June 7, 2023

‘The dark of the moon on the 6th of June’


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Today is June 6, the fictional anniversary of the convoy in the beloved C.W. McCall song, rolled out as a protest on important issues in trucking. “Convoy,” published in 1976, tells the story of truckers driving cross-country to fight against an imposed speed limit and paper logs.

While the group and their pilgrimage are fictional, the story is based on real issues and protests from that time. And although it might sound like something ripped from today’s headlines, in 1976, truckers faced challenges similar to those truckers face today.

The song topped both country and pop charts in the next year and sold more than 2 million copies, according to Rolling Stone. While the artist credited with the song is known as C.W. McCall, that is actually a character made up by William Dale Fries Jr. The character was created during Fries’ tenure at an advertising agency in Omaha, Nebraska, for jingles that had a country twang. The first C.W. McCall jingle, “Old Home Filler-Up an’ Keep on a-Truckin’ Café,” became so popular that Fries teamed up with another musician, Chip Davis, to create a full album.

“Convoy” was the second song released on C.W. McCall’s debut album, “Wolf Creek Pass. It spent six weeks at No. 1 on the country charts, according to Rolling Stone. The magazine even put it on its list of 100 Greatest Country Songs of All-Time at No. 98. A total of 10 C.W. McCall albums were published from 1975 to 2003, but none was as popular as “Convoy.”

Bill Fries Jr. died last year on April 1, at the age of 93. 

While the song was popular with truck drivers because of the issues it addressed — issues still relevant today — they also gravitated toward the song because it’s filled with CB radio jargon that truckers of yesteryear often love. The lyrics of “Convoy” from start to finish are filled with terminology that non-CB users would need a glossary to understand.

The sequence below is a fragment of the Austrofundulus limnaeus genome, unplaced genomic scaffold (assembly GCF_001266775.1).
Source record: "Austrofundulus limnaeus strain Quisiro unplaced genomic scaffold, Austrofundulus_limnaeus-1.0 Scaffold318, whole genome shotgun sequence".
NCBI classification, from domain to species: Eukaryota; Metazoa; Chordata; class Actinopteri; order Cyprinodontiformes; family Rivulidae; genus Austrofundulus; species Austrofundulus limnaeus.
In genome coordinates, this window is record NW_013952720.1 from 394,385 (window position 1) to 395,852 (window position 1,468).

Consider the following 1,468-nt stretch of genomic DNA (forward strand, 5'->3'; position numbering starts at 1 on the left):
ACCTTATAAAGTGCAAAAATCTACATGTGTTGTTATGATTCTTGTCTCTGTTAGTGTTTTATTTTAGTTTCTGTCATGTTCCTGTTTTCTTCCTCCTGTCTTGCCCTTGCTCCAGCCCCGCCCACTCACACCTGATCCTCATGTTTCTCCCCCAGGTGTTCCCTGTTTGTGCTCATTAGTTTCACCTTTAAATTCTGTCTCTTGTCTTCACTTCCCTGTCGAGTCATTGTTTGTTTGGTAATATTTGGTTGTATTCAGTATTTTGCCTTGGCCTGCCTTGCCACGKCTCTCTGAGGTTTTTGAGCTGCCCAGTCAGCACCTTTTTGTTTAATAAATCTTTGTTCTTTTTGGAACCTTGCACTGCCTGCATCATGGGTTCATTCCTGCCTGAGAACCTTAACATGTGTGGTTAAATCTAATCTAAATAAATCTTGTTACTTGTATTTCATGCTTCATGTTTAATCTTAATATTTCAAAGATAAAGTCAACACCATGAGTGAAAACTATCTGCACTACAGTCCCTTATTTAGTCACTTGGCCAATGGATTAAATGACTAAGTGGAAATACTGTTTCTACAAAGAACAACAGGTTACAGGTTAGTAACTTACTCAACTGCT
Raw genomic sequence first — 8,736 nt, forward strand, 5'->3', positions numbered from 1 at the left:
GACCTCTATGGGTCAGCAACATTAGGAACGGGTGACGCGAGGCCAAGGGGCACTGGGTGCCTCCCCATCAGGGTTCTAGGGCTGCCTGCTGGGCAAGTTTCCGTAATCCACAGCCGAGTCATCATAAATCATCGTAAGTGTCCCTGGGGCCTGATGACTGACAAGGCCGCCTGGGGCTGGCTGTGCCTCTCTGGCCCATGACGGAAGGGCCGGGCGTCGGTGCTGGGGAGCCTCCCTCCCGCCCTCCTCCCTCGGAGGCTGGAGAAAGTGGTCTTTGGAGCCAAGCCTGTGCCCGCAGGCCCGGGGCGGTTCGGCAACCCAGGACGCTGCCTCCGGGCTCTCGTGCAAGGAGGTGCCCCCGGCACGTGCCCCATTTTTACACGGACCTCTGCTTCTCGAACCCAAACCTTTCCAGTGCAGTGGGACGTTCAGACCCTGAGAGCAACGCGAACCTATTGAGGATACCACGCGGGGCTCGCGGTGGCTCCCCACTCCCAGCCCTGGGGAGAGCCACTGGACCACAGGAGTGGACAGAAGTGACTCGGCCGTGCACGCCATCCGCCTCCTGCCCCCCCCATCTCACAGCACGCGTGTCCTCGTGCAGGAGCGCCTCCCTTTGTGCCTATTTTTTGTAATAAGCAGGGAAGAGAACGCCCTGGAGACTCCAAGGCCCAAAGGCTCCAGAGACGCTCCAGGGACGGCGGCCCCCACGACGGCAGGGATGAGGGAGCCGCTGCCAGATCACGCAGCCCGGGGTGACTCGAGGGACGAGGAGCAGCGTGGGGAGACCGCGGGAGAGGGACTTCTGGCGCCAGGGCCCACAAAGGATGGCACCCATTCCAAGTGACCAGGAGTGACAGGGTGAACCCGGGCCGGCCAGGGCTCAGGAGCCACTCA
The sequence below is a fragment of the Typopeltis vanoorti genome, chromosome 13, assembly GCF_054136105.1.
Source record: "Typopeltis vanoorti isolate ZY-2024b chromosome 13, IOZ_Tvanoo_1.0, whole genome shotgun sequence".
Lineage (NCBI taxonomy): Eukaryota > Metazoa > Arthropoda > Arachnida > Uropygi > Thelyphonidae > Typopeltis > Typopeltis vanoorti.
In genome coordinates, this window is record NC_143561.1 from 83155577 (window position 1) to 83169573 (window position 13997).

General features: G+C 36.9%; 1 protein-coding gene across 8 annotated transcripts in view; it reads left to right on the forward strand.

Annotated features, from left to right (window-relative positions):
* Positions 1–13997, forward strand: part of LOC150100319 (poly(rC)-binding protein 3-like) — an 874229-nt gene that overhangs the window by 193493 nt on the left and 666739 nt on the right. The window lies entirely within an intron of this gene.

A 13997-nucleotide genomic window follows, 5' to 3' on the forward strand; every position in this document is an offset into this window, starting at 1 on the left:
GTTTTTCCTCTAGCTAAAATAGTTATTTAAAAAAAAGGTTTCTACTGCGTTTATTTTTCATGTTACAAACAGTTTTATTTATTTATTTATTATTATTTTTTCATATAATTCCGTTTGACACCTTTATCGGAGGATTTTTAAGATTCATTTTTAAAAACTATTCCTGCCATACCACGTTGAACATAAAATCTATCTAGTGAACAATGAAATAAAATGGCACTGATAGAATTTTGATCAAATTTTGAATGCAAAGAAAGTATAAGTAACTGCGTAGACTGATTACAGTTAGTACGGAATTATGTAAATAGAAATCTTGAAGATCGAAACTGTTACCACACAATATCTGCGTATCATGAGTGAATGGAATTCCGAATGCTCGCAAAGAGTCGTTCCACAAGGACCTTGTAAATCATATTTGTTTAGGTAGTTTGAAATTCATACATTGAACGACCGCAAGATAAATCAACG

The song is mostly spoken word, with drivers communicating with one another on CB to organize their protest.

Here are some of our favorite lyrics and the meaning behind them: 

“Ah, breaker one-nine, this here’s the Rubber Duck/You gotta copy on me, Pig Pen, c’mon?/Ah, yeah, 10-4, Pig Pen, for sure, for sure/By golly, it’s clean clear to Flag Town, c’mon/Yeah, that’s a big 10-4 there, Pig Pen/Yeah, we definitely got the front door, good buddy/Mercy sake’s alive, looks like we got us a convoy.”

“Breaker one-nine” is a common way for radio users to start speaking on Channel 19, which is known as the channel for truckers on CB radio. In this case, Rubber Duck and Pig Pen are the call names of two of the drivers in the fictional convoy, which makes it that much more fun.

While these terms are the better-known phrases in the song, there are plenty of others that pop culture doesn’t tap quite as much. 

“Was the dark of the moon on the sixth of June/In a Kenworth pullin’ logs/Cab-over Pete with a reefer on/And a Jimmy haulin’ hogs/We is headin’ for bear on I-one-O/Bout a mile outta Shaky Town/I says, ‘Pig Pen, this here’s the Rubber Duck’/‘And I’m about to put the hammer down.’”

“The dark of the moon” is meant literally, describing the night of a new moon, when light reflecting off the moon is not visible. “Cab-over Pete” describes the driver of a specific type of truck cab that is flat and lays directly over the engine.

The term “bear” appears in the song quite a bit and is a name for police officers, more specifically state troopers. “Hogs” also comes up, which refers to highway patrol officers. 

“Well, we rolled up Interstate 44/Like a rocket-sled on rails/We tore up all of our swindle sheets/And left ’em sitting on the scales/By the time we hit that Chi-town/Them bears was a-gettin’ smart/They’d brought up some reinforcements/From the Illinois National Guard/There’s armored cars, and tanks, and Jeeps/And rigs of every size/Yeah, them chicken coops was full of bears/And choppers filled the skies/Well, we shot the line and we went for broke/With a thousand screamin’ trucks/And eleven long-haired Friends a’ Jesus in a chartreuse microbus.”

C.W. McCall goes on to describe how members of the convoy tore up their paper logs, known as “swindle sheets” and left them at weigh-in stations, or “chicken coops.” It also seems at this point, the convoy was joined by a group of Christian hippies in a small bus.

The song mentions a “suicide jockey,” meaning a truck hauling a dangerous substance or an explosive. The protest tale ends with the convoy breaking through tolls without paying and making it to their final destination.

It certainly is a fun tune that truckers and nontruckers alike have appreciated, and one that shows that history often repeats itself.

FreightWaves Classics articles look at various aspects of the transportation industry’s history. Click here to subscribe to our newsletter!

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